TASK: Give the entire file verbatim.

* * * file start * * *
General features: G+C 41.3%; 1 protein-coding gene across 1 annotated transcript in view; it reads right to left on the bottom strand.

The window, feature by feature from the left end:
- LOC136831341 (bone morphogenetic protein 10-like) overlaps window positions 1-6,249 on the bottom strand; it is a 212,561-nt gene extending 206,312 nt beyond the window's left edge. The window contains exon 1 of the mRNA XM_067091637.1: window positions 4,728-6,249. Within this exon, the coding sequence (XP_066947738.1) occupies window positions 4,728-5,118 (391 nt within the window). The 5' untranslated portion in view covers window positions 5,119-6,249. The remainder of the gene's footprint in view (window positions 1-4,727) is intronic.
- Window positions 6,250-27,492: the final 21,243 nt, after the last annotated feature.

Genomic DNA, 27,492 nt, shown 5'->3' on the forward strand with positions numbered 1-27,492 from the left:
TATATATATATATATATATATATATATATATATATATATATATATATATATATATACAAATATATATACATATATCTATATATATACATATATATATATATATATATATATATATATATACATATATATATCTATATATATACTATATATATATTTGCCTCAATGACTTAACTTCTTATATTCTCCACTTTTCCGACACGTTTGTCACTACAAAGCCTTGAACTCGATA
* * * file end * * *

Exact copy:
General features: G+C 41.3%; 1 protein-coding gene across 1 annotated transcript in view; it reads right to left on the bottom strand.

The window, feature by feature from the left end:
- LOC136831341 (bone morphogenetic protein 10-like) overlaps window positions 1-6,249 on the bottom strand; it is a 212,561-nt gene extending 206,312 nt beyond the window's left edge. The window contains exon 1 of the mRNA XM_067091637.1: window positions 4,728-6,249. Within this exon, the coding sequence (XP_066947738.1) occupies window positions 4,728-5,118 (391 nt within the window). The 5' untranslated portion in view covers window positions 5,119-6,249. The remainder of the gene's footprint in view (window positions 1-4,727) is intronic.
- Window positions 6,250-27,492: the final 21,243 nt, after the last annotated feature.

Genomic DNA, 27,492 nt, shown 5'->3' on the forward strand with positions numbered 1-27,492 from the left:
TATATATATATATATATATATATATATATATATATATATATATATATATATATATACAAATATATATACATATATCTATATATATACATATATATATATATATATATATATATATATATACATATATATATCTATATATATACTATATATATATTTGCCTCAATGACTTAACTTCTTATATTCTCCACTTTTCCGACACGTTTGTCACTACAAAGCCTTGAACTCGATA